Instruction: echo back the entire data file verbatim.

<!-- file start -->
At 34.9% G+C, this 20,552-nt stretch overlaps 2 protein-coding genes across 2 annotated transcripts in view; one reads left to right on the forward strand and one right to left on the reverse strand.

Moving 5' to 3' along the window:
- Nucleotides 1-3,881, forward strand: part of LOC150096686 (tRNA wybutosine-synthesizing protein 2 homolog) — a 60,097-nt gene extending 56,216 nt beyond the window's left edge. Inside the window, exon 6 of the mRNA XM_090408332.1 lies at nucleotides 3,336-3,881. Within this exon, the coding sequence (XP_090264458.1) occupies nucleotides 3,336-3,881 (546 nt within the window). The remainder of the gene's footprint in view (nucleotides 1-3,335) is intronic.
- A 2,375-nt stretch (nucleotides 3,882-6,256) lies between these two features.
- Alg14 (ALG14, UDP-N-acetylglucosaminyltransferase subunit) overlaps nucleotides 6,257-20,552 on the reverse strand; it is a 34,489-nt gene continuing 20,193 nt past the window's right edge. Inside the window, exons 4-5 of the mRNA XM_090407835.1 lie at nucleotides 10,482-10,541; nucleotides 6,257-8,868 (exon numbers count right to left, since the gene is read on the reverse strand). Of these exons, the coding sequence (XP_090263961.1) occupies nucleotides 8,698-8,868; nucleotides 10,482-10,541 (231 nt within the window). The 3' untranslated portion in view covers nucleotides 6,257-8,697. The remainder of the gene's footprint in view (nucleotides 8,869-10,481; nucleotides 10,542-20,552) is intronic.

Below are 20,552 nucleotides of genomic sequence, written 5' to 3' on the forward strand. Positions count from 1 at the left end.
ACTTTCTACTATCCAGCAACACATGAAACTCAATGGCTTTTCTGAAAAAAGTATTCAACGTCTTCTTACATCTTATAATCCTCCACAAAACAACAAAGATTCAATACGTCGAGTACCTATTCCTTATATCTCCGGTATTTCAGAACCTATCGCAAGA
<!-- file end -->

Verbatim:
At 34.9% G+C, this 20,552-nt stretch overlaps 2 protein-coding genes across 2 annotated transcripts in view; one reads left to right on the forward strand and one right to left on the reverse strand.

Moving 5' to 3' along the window:
- Nucleotides 1-3,881, forward strand: part of LOC150096686 (tRNA wybutosine-synthesizing protein 2 homolog) — a 60,097-nt gene extending 56,216 nt beyond the window's left edge. Inside the window, exon 6 of the mRNA XM_090408332.1 lies at nucleotides 3,336-3,881. Within this exon, the coding sequence (XP_090264458.1) occupies nucleotides 3,336-3,881 (546 nt within the window). The remainder of the gene's footprint in view (nucleotides 1-3,335) is intronic.
- A 2,375-nt stretch (nucleotides 3,882-6,256) lies between these two features.
- Alg14 (ALG14, UDP-N-acetylglucosaminyltransferase subunit) overlaps nucleotides 6,257-20,552 on the reverse strand; it is a 34,489-nt gene continuing 20,193 nt past the window's right edge. Inside the window, exons 4-5 of the mRNA XM_090407835.1 lie at nucleotides 10,482-10,541; nucleotides 6,257-8,868 (exon numbers count right to left, since the gene is read on the reverse strand). Of these exons, the coding sequence (XP_090263961.1) occupies nucleotides 8,698-8,868; nucleotides 10,482-10,541 (231 nt within the window). The 3' untranslated portion in view covers nucleotides 6,257-8,697. The remainder of the gene's footprint in view (nucleotides 8,869-10,481; nucleotides 10,542-20,552) is intronic.

Below are 20,552 nucleotides of genomic sequence, written 5' to 3' on the forward strand. Positions count from 1 at the left end.
ACTTTCTACTATCCAGCAACACATGAAACTCAATGGCTTTTCTGAAAAAAGTATTCAACGTCTTCTTACATCTTATAATCCTCCACAAAACAACAAAGATTCAATACGTCGAGTACCTATTCCTTATATCTCCGGTATTTCAGAACCTATCGCAAGA